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Cited by 15 (2 self)
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We consider the problem of efficiently enumerating the satisfying assignments to AC 0 circuits. We give a zeroerror randomized algorithm which takes an AC 0 circuit as input and constructs a set of restrictions which partitions {0, 1} n so that under each restriction the value of the circuit is constant. Let d denote the depth of the circuit and cn denote the number of gates. This algorithm runs in time C2 n(1−µc,d) where C  is the size of the circuit for µc,d ≥ 1/O[lg c + d lg d] d−1 with probability at least 1 − 2 −n. As a result, we get improved exponential time algorithms for AC 0 circuit satisfiability and for counting solutions. In addition, we get an improved bound on the correlation of AC 0 circuits with parity. As an important component of our analysis, we extend the H˚astad Switching Lemma to handle multiple kcnfs and kdnfs. 1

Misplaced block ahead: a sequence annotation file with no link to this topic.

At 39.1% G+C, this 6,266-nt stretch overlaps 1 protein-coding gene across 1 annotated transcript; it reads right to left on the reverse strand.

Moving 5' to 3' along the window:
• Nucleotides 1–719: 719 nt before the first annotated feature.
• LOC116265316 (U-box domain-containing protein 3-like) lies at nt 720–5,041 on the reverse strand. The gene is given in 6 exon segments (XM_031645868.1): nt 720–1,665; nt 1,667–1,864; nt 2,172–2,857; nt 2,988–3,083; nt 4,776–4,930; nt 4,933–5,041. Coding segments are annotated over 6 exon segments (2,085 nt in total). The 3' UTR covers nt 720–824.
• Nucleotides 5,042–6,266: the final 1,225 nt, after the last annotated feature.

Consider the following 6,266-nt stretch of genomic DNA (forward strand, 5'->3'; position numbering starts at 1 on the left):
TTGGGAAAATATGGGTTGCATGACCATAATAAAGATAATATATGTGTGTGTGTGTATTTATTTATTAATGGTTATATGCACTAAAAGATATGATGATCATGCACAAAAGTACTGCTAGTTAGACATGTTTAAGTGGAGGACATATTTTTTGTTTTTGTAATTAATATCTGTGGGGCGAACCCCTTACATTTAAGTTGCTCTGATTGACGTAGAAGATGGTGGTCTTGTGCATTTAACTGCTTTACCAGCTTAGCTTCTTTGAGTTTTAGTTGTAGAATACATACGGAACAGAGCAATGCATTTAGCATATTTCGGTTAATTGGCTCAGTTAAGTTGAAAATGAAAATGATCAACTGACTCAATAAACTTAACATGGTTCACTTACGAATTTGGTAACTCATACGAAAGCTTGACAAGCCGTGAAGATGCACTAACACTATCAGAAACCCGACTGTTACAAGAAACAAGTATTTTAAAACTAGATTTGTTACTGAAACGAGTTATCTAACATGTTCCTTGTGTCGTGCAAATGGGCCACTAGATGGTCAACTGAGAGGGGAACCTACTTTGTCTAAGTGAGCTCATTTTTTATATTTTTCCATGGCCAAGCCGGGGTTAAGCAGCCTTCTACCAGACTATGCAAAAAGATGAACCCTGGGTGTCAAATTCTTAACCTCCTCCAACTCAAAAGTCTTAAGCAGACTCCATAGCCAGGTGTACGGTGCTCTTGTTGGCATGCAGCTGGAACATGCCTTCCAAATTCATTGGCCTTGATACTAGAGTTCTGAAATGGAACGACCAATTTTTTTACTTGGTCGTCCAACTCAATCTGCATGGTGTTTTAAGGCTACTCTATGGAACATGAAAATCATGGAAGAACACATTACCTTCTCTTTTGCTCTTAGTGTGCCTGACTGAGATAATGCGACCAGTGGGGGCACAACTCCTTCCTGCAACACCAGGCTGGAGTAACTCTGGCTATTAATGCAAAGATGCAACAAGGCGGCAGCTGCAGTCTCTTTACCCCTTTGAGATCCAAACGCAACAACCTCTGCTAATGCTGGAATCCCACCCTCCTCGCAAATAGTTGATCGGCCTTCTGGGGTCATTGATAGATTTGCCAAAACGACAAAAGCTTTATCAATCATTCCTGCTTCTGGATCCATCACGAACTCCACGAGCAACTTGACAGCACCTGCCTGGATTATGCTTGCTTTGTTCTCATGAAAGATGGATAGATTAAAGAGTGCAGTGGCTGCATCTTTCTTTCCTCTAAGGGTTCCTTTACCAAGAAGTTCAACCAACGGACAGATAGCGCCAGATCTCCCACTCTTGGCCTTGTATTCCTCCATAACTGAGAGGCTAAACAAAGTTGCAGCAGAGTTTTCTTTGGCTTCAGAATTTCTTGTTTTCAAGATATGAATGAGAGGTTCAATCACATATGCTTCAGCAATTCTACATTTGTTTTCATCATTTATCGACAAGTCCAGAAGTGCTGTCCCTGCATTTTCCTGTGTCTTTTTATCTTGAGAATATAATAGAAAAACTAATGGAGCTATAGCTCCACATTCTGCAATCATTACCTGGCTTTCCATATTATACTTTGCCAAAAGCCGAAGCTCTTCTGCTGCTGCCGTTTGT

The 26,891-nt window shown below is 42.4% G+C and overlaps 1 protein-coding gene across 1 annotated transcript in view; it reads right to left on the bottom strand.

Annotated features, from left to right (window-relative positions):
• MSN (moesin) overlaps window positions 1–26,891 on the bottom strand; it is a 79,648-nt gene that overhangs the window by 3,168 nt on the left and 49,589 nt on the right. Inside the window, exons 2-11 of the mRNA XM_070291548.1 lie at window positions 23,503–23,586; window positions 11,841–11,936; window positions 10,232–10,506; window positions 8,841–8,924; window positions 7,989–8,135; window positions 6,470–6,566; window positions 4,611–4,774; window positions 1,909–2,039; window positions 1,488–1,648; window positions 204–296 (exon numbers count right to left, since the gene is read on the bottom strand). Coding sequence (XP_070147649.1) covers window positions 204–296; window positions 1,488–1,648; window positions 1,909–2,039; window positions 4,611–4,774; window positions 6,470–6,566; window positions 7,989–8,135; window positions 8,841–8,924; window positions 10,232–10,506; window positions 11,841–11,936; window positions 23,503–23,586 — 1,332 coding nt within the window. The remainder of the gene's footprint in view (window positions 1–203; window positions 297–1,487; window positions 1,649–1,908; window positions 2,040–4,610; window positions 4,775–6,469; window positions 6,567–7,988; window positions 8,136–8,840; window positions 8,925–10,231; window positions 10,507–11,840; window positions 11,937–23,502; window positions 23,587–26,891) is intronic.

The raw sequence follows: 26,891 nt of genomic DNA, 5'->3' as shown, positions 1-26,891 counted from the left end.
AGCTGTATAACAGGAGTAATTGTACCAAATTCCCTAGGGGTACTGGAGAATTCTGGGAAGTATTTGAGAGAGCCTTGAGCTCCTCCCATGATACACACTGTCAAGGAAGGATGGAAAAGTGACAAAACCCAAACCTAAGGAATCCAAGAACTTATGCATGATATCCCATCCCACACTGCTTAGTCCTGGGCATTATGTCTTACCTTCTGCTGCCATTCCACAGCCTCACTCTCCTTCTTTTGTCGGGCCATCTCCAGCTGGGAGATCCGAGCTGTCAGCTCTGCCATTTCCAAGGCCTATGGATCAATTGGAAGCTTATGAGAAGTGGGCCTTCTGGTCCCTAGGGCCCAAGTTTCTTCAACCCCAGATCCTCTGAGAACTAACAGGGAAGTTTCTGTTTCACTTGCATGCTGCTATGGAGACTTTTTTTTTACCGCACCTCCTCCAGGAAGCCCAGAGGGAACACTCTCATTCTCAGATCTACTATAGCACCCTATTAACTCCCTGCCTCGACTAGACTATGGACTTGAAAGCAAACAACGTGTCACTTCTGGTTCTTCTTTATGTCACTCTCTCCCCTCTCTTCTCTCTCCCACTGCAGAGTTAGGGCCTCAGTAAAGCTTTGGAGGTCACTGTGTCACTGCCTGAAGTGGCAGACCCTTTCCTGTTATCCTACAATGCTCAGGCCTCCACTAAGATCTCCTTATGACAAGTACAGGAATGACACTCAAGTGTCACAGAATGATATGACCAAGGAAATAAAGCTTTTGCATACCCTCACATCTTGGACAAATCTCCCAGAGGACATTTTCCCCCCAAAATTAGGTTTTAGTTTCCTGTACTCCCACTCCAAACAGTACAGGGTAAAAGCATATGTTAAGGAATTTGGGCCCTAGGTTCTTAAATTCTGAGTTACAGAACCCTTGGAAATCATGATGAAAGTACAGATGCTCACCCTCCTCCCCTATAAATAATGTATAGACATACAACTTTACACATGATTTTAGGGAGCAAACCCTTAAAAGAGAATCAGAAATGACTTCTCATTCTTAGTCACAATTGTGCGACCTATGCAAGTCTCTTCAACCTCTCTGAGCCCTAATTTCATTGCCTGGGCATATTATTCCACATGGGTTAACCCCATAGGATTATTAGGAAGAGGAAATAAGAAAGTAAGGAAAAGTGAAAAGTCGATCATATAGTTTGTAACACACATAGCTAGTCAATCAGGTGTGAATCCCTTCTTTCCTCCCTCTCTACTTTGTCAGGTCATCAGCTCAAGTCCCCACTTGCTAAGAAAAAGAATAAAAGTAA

Mining circuit lower bound proofs for metaalgorithms
, 2013
"... We show that circuit lower bound proofs based on the method of random restrictions yield nontrivial compression algorithms for “easy ” Boolean functions from the corresponding circuit classes. The compression problem is defined as follows: given the truth table of an nvariate Boolean function f co ..."
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Cited by 6 (0 self)